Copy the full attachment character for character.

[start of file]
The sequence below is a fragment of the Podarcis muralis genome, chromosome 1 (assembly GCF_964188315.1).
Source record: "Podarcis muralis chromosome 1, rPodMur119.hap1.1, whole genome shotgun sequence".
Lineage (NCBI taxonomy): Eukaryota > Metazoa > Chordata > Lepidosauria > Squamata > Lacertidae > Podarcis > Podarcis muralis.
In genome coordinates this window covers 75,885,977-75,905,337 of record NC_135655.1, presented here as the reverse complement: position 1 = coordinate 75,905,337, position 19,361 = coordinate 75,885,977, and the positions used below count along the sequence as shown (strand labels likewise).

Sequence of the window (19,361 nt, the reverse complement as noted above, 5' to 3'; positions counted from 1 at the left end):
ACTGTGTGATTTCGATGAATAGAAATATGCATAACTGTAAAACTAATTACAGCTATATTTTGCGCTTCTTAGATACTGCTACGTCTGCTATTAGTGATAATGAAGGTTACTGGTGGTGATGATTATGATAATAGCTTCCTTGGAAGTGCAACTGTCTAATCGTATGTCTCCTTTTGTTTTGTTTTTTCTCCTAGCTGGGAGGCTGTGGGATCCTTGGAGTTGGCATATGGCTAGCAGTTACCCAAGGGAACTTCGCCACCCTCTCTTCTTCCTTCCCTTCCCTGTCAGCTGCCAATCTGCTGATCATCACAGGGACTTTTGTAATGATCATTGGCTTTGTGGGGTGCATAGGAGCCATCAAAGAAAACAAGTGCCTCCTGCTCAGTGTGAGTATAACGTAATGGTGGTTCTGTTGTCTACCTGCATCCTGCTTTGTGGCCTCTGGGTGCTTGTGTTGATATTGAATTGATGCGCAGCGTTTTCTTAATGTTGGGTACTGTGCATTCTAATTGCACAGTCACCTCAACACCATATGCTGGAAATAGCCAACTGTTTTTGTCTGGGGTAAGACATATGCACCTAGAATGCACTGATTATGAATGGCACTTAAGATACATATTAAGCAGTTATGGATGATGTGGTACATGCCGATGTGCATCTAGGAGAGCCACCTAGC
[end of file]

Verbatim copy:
The sequence below is a fragment of the Podarcis muralis genome, chromosome 1 (assembly GCF_964188315.1).
Source record: "Podarcis muralis chromosome 1, rPodMur119.hap1.1, whole genome shotgun sequence".
Lineage (NCBI taxonomy): Eukaryota > Metazoa > Chordata > Lepidosauria > Squamata > Lacertidae > Podarcis > Podarcis muralis.
In genome coordinates this window covers 75,885,977-75,905,337 of record NC_135655.1, presented here as the reverse complement: position 1 = coordinate 75,905,337, position 19,361 = coordinate 75,885,977, and the positions used below count along the sequence as shown (strand labels likewise).

Sequence of the window (19,361 nt, the reverse complement as noted above, 5' to 3'; positions counted from 1 at the left end):
ACTGTGTGATTTCGATGAATAGAAATATGCATAACTGTAAAACTAATTACAGCTATATTTTGCGCTTCTTAGATACTGCTACGTCTGCTATTAGTGATAATGAAGGTTACTGGTGGTGATGATTATGATAATAGCTTCCTTGGAAGTGCAACTGTCTAATCGTATGTCTCCTTTTGTTTTGTTTTTTCTCCTAGCTGGGAGGCTGTGGGATCCTTGGAGTTGGCATATGGCTAGCAGTTACCCAAGGGAACTTCGCCACCCTCTCTTCTTCCTTCCCTTCCCTGTCAGCTGCCAATCTGCTGATCATCACAGGGACTTTTGTAATGATCATTGGCTTTGTGGGGTGCATAGGAGCCATCAAAGAAAACAAGTGCCTCCTGCTCAGTGTGAGTATAACGTAATGGTGGTTCTGTTGTCTACCTGCATCCTGCTTTGTGGCCTCTGGGTGCTTGTGTTGATATTGAATTGATGCGCAGCGTTTTCTTAATGTTGGGTACTGTGCATTCTAATTGCACAGTCACCTCAACACCATATGCTGGAAATAGCCAACTGTTTTTGTCTGGGGTAAGACATATGCACCTAGAATGCACTGATTATGAATGGCACTTAAGATACATATTAAGCAGTTATGGATGATGTGGTACATGCCGATGTGCATCTAGGAGAGCCACCTAGC